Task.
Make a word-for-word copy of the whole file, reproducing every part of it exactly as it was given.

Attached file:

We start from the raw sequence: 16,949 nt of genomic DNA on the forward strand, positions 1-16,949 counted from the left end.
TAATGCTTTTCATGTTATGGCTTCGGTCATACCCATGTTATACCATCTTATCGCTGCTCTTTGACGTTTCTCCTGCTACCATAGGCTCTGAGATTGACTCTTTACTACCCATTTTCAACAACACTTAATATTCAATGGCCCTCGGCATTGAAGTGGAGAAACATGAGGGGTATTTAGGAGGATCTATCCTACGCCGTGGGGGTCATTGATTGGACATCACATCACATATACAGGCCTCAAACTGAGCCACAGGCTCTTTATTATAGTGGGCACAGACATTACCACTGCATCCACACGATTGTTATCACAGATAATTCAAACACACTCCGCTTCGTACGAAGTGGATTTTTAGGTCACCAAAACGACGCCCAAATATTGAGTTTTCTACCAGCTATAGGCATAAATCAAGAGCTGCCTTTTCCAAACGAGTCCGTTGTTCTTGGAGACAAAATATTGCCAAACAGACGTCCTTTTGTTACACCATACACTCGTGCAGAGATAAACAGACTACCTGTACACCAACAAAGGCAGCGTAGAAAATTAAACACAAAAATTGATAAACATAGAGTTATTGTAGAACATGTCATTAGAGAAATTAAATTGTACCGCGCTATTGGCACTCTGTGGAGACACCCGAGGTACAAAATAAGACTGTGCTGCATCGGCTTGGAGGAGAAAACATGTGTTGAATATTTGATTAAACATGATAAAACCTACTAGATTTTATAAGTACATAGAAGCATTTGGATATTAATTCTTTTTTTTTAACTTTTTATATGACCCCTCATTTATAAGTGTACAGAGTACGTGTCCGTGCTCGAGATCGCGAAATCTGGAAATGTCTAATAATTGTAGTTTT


We start from the raw sequence: 16,949 nt of genomic DNA on the forward strand, positions 1-16,949 counted from the left end.
TAATGCTTTTCATGTTATGGCTTCGGTCATACCCATGTTATACCATCTTATCGCTGCTCTTTGACGTTTCTCCTGCTACCATAGGCTCTGAGATTGACTCTTTACTACCCATTTTCAACAACACTTAATATTCAATGGCCCTCGGCATTGAAGTGGAGAAACATGAGGGGTATTTAGGAGGATCTATCCTACGCCGTGGGGGTCATTGATTGGACATCACATCACATATACAGGCCTCAAACTGAGCCACAGGCTCTTTATTATAGTGGGCACAGACATTACCACTGCATCCACACGATTGTTATCACAGATAATTCAAACACACTCCGCTTCGTACGAAGTGGATTTTTAGGTCACCAAAACGACGCCCAAATATTGAGTTTTCTACCAGCTATAGGCATAAATCAAGAGCTGCCTTTTCCAAACGAGTCCGTTGTTCTTGGAGACAAAATATTGCCAAACAGACGTCCTTTTGTTACACCATACACTCGTGCAGAGATAAACAGACTACCTGTACACCAACAAAGGCAGCGTAGAAAATTAAACACAAAAATTGATAAACATAGAGTTATTGTAGAACATGTCATTAGAGAAATTAAATTGTACCGCGCTATTGGCACTCTGTGGAGACACCCGAGGTACAAAATAAGACTGTGCTGCATCGGCTTGGAGGAGAAAACATGTGTTGAATATTTGATTAAACATGATAAAACCTACTAGATTTTATAAGTACATAGAAGCATTTGGATATTAATTCTTTTTTTTTAACTTTTTATATGACCCCTCATTTATAAGTGTACAGAGTACGTGTCCGTGCTCGAGATCGCGAAATCTGGAAATGTCTAATAATTGTAGTTTT